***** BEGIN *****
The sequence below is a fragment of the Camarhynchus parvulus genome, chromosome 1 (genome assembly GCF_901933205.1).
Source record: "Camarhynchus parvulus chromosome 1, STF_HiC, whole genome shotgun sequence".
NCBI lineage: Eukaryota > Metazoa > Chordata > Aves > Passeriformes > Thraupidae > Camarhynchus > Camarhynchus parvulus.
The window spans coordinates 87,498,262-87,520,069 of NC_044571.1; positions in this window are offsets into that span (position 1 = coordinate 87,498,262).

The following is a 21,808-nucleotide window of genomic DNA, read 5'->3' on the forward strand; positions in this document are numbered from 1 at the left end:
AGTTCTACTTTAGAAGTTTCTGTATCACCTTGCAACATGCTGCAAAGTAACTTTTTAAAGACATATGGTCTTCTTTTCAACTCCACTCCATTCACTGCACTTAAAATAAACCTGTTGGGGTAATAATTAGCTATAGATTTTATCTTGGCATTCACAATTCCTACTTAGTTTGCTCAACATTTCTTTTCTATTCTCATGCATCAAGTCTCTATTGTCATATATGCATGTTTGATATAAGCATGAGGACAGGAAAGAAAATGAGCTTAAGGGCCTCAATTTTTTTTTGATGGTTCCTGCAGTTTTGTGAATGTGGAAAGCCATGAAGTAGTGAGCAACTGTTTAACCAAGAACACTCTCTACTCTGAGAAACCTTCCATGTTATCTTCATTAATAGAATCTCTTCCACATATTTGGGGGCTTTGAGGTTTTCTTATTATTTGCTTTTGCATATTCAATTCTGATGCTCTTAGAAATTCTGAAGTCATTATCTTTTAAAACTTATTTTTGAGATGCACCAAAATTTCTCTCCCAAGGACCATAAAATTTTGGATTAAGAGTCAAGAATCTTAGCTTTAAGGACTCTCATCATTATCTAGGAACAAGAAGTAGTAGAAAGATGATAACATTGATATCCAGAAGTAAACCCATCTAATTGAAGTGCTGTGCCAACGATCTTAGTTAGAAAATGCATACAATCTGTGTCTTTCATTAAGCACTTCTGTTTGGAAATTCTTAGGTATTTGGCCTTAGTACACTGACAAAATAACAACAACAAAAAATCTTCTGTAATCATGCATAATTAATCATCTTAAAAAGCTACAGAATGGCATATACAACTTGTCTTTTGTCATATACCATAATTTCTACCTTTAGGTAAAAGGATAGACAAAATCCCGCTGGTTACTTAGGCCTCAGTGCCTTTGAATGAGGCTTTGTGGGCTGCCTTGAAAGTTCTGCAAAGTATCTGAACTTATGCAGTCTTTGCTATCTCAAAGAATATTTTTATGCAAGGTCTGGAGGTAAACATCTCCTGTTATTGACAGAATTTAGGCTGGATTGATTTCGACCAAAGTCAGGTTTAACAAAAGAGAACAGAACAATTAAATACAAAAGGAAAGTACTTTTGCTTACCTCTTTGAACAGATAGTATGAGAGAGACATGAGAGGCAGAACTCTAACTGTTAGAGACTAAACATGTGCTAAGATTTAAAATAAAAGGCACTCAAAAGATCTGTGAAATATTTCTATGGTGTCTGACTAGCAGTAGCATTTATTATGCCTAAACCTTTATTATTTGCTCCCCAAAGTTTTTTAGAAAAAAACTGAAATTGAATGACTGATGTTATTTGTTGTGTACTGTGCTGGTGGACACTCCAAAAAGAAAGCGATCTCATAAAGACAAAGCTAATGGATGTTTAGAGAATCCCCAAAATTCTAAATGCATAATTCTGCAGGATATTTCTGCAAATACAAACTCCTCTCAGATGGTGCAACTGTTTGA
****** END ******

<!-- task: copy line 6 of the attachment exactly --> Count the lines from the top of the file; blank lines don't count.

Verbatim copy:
AGTTCTACTTTAGAAGTTTCTGTATCACCTTGCAACATGCTGCAAAGTAACTTTTTAAAGACATATGGTCTTCTTTTCAACTCCACTCCATTCACTGCACTTAAAATAAACCTGTTGGGGTAATAATTAGCTATAGATTTTATCTTGGCATTCACAATTCCTACTTAGTTTGCTCAACATTTCTTTTCTATTCTCATGCATCAAGTCTCTATTGTCATATATGCATGTTTGATATAAGCATGAGGACAGGAAAGAAAATGAGCTTAAGGGCCTCAATTTTTTTTTGATGGTTCCTGCAGTTTTGTGAATGTGGAAAGCCATGAAGTAGTGAGCAACTGTTTAACCAAGAACACTCTCTACTCTGAGAAACCTTCCATGTTATCTTCATTAATAGAATCTCTTCCACATATTTGGGGGCTTTGAGGTTTTCTTATTATTTGCTTTTGCATATTCAATTCTGATGCTCTTAGAAATTCTGAAGTCATTATCTTTTAAAACTTATTTTTGAGATGCACCAAAATTTCTCTCCCAAGGACCATAAAATTTTGGATTAAGAGTCAAGAATCTTAGCTTTAAGGACTCTCATCATTATCTAGGAACAAGAAGTAGTAGAAAGATGATAACATTGATATCCAGAAGTAAACCCATCTAATTGAAGTGCTGTGCCAACGATCTTAGTTAGAAAATGCATACAATCTGTGTCTTTCATTAAGCACTTCTGTTTGGAAATTCTTAGGTATTTGGCCTTAGTACACTGACAAAATAACAACAACAAAAAATCTTCTGTAATCATGCATAATTAATCATCTTAAAAAGCTACAGAATGGCATATACAACTTGTCTTTTGTCATATACCATAATTTCTACCTTTAGGTAAAAGGATAGACAAAATCCCGCTGGTTACTTAGGCCTCAGTGCCTTTGAATGAGGCTTTGTGGGCTGCCTTGAAAGTTCTGCAAAGTATCTGAACTTATGCAGTCTTTGCTATCTCAAAGAATATTTTTATGCAAGGTCTGGAGGTAAACATCTCCTGTTATTGACAGAATTTAGGCTGGATTGATTTCGACCAAAGTCAGGTTTAACAAAAGAGAACAGAACAATTAAATACAAAAGGAAAGTACTTTTGCTTACCTCTTTGAACAGATAGTATGAGAGAGACATGAGAGGCAGAACTCTAACTGTTAGAGACTAAACATGTGCTAAGATTTAAAATAAAAGGCACTCAAAAGATCTGTGAAATATTTCTATGGTGTCTGACTAGCAGTAGCATTTATTATGCCTAAACCTTTATTATTTGCTCCCCAAAGTTTTTTAGAAAAAAACTGAAATTGAATGACTGATGTTATTTGTTGTGTACTGTGCTGGTGGACACTCCAAAAAGAAAGCGATCTCATAAAGACAAAGCTAATGGATGTTTAGAGAATCCCCAAAATTCTAAATGCATAATTCTGCAGGATATTTCTGCAAATACAAACTCCTCTCAGATGGTGCAACTGTTTGA